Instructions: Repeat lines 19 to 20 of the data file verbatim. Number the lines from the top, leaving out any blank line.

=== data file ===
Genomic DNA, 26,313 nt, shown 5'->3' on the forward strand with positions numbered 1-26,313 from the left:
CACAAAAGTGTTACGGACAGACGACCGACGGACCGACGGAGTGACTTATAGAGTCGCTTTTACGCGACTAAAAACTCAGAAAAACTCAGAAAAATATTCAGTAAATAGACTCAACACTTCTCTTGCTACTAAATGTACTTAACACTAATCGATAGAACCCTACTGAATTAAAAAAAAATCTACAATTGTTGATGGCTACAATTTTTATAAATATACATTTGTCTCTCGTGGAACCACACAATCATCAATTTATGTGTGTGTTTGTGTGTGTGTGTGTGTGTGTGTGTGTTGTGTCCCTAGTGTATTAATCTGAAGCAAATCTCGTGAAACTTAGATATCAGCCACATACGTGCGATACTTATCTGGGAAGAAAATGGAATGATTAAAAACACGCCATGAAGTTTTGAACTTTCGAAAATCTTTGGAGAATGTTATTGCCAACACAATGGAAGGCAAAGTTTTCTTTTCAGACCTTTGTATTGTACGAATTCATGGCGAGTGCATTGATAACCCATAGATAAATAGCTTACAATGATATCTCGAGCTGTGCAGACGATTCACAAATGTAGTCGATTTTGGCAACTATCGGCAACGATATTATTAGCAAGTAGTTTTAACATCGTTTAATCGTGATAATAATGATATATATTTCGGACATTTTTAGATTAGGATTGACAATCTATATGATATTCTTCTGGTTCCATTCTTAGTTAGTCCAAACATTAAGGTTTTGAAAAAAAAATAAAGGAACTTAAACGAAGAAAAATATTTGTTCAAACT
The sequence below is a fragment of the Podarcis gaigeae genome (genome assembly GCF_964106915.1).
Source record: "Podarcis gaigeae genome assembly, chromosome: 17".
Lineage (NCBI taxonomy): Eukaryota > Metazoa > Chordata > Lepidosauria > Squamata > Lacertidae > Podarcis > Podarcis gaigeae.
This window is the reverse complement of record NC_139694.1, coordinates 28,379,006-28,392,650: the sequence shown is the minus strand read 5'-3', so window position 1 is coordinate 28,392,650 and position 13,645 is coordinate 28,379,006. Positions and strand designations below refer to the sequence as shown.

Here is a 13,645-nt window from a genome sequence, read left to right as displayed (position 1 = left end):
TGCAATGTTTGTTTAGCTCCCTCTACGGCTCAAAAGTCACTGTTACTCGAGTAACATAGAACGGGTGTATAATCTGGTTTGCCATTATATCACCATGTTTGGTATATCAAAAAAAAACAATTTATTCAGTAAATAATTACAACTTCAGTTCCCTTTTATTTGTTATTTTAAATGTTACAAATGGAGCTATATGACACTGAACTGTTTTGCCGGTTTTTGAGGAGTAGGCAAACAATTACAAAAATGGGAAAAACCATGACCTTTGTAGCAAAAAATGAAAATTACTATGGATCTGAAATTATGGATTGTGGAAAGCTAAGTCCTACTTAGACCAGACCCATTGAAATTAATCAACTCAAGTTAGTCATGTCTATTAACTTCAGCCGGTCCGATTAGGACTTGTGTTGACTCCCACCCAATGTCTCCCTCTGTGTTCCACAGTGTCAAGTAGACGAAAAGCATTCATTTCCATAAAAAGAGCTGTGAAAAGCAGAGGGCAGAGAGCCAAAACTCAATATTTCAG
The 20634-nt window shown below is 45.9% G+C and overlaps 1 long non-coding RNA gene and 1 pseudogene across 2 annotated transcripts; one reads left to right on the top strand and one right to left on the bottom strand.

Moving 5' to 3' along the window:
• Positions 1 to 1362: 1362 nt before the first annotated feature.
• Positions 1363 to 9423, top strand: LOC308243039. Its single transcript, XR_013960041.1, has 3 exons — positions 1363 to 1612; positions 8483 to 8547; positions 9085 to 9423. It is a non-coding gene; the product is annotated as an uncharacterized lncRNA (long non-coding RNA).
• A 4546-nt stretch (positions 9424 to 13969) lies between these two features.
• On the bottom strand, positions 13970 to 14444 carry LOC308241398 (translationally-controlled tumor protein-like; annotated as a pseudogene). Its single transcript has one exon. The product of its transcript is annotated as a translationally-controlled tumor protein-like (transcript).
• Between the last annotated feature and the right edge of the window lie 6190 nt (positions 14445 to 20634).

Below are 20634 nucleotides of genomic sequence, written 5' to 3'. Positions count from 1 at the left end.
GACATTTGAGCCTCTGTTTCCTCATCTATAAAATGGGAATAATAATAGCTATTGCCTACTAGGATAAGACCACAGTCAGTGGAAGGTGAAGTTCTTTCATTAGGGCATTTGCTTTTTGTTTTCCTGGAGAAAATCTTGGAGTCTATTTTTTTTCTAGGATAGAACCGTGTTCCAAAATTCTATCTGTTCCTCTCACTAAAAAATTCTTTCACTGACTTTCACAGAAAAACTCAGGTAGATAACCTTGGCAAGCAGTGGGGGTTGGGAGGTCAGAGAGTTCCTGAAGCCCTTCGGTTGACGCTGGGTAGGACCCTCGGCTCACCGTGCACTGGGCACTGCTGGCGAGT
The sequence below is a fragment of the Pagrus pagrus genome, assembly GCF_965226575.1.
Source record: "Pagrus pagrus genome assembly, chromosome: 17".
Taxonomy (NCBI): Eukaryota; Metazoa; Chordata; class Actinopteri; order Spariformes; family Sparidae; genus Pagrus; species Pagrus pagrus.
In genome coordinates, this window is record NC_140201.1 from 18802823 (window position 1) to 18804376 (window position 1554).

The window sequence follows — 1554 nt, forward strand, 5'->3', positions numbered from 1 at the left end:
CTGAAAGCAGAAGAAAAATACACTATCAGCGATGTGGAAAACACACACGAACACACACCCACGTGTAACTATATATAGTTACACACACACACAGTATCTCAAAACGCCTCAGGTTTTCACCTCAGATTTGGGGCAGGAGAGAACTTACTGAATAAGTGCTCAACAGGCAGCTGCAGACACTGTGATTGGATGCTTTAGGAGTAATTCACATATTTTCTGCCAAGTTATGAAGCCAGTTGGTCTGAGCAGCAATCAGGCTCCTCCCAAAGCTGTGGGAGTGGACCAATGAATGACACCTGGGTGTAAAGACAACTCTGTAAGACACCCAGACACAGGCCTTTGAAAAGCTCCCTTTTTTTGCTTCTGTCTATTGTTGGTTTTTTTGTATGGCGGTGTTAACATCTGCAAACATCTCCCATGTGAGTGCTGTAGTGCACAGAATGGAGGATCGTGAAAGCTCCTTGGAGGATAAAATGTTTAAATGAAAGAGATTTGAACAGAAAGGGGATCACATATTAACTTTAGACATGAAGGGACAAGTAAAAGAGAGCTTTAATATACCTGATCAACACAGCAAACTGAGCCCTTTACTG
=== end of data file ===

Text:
Source record: "Pagrus pagrus genome assembly, chromosome: 17".
Taxonomy (NCBI): Eukaryota; Metazoa; Chordata; class Actinopteri; order Spariformes; family Sparidae; genus Pagrus; species Pagrus pagrus.